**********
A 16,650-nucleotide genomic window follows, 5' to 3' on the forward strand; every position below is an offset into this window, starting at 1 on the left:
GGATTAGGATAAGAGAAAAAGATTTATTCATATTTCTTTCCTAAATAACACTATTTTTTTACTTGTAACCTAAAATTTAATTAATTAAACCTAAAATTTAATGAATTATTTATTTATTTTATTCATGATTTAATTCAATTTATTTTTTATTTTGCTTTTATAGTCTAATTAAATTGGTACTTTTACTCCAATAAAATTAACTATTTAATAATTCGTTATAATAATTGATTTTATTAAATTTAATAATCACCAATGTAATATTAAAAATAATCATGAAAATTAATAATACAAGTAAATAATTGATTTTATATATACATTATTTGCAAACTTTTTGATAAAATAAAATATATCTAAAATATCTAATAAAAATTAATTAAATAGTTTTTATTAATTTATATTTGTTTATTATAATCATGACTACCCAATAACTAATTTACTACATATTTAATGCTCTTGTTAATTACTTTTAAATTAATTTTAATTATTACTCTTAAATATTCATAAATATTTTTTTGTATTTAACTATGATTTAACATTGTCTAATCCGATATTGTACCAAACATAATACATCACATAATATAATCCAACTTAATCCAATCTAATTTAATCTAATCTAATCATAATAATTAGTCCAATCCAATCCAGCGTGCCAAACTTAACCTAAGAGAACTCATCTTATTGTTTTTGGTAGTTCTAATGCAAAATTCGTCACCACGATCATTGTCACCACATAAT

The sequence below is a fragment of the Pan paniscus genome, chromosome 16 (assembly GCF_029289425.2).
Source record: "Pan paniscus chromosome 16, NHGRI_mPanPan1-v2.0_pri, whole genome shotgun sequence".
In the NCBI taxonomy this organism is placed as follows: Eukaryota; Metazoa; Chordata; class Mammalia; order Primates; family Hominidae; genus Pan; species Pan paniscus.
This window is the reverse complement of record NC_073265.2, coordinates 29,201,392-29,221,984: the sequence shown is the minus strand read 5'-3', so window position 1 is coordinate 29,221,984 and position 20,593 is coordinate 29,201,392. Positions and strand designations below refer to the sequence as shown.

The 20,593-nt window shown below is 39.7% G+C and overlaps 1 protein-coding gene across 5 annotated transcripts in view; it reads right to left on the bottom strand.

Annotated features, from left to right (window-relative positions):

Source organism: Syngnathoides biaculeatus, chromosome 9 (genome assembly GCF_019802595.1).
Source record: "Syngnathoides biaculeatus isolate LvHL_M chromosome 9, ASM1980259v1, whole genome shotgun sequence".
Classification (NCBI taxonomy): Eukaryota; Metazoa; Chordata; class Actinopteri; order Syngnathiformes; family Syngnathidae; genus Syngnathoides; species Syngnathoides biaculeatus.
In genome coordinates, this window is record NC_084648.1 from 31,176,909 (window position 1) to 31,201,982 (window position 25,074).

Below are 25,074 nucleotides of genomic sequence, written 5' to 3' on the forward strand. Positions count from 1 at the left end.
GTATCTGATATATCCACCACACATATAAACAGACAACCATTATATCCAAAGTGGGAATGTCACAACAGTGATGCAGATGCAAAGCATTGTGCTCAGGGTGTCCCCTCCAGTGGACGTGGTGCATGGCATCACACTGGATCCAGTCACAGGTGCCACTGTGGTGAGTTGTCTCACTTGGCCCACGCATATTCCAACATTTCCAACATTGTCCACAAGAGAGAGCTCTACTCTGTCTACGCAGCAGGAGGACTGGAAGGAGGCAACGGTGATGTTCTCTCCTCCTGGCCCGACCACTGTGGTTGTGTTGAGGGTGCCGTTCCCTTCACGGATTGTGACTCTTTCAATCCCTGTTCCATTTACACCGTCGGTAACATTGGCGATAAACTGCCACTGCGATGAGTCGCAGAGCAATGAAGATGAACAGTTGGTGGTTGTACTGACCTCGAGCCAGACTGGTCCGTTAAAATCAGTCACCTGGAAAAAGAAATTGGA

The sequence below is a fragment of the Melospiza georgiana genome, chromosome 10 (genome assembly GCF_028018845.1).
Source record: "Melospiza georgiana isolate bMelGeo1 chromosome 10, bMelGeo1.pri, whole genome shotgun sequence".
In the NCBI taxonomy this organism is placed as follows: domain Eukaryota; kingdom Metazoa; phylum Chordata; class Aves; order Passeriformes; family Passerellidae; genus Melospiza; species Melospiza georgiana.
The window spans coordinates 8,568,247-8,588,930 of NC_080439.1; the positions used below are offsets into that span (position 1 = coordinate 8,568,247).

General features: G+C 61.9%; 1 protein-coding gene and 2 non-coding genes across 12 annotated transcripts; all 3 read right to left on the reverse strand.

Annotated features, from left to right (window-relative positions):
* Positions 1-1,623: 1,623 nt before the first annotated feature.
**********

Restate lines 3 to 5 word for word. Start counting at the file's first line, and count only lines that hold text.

The sequence below is a fragment of the Pan paniscus genome, chromosome 16 (assembly GCF_029289425.2).
Source record: "Pan paniscus chromosome 16, NHGRI_mPanPan1-v2.0_pri, whole genome shotgun sequence".
In the NCBI taxonomy this organism is placed as follows: Eukaryota; Metazoa; Chordata; class Mammalia; order Primates; family Hominidae; genus Pan; species Pan paniscus.